In the world of Athlete Development there tends to be a side-effect of creating highly fragile bodies, minds and spirits.

Sometimes this is par for the course – highly specialised organisms are more likely to be fragile to volatility.

However, at the Developmental Level (as opposed to the Elite Level) our goals should be to create athletes who are as close to anti-fragile as possible: independent, adaptable to a range of environments and have an ability to grow from stress and the inevitable set backs.

The Table in the attachment below is a summary of some of my thoughts with regards to the athletes (including skaters, BMX, swimming, rugby, tennis, powerlifting, etc.) I work with; the Coach Education courses and seminars I deliver and some of the goals I am trying to achieve.

In order to make this Table more anti-fragile, I’d appreciate your thoughts, comments, questions and queries.

Anti-Fragility for Sports, Coaching & Training

Dear Former Athlete,

First up, congratulations on your career. Competing at the highest-level puts you amongst a select group of individuals, an achievement most of us could only dream of accomplishing. In that regard, you have earned respect. There is no doubt that you will have lots to offer as you transition into the coaching realm.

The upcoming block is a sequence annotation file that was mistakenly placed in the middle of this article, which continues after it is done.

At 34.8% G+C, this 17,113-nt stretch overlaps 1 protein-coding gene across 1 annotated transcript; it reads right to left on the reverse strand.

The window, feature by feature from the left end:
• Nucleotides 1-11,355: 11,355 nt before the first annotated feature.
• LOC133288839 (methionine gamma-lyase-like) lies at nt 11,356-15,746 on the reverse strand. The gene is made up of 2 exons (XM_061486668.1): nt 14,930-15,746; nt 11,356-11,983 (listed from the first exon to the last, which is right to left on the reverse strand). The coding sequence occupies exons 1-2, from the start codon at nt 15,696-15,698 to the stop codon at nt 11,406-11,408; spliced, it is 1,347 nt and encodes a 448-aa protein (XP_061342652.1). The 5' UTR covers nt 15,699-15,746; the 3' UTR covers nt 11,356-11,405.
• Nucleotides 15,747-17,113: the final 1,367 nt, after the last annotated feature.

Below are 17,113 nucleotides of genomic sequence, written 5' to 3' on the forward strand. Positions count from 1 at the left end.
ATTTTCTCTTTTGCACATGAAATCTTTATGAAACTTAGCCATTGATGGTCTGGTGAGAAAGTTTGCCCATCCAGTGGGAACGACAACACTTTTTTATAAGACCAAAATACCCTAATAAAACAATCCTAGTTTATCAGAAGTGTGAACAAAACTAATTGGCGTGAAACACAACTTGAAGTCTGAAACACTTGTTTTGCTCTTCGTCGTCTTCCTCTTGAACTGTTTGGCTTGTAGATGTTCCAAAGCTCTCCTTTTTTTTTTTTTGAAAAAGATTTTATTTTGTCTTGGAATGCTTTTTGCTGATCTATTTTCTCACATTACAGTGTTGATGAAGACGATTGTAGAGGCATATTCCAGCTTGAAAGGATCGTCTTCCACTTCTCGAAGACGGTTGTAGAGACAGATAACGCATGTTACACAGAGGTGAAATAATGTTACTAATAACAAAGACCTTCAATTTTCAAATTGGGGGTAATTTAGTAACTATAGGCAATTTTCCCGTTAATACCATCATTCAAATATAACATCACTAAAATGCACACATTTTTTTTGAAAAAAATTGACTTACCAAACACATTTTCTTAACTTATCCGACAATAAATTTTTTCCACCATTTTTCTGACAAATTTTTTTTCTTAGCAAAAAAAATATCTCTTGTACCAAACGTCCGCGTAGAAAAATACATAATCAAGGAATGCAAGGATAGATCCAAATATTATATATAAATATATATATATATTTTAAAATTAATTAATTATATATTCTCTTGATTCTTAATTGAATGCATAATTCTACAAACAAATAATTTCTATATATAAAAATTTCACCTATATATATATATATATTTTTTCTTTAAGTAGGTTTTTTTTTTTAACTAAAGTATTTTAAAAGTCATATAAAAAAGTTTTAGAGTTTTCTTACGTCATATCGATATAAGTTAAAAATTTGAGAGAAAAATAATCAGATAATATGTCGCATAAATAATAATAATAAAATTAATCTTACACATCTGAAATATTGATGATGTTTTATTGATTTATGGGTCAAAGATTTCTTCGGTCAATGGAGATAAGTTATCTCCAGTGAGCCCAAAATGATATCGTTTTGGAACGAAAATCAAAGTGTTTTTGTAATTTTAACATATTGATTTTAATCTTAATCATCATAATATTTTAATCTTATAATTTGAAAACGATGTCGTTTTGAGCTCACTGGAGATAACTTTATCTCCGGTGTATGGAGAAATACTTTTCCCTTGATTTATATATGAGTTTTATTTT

Secondly, it is fantastic to hear that you’re interested in contributing to the sport through coaching – there is no doubt you’ll have much to give the next generation of athletes.

While wishing you the best in your transition, it would be remiss of us not to provide you with some insight we have gathered through our own collective careers. This information will hopefully help you navigate your new vocation.

It’s interesting that many people think ‘a great athlete will make a great coach’ yet there are not many who would think that ‘a great coach will make a great athlete’.

It seems that in the second paradigm we understand that the skills do not transfer well – they’re different domains; but in the first paradigm the misconception is that the skills do transfer well.

While we understand the ’10,000 Hour Rule’ is less of a rule and more of a ‘good message’ it could help you in your coaching.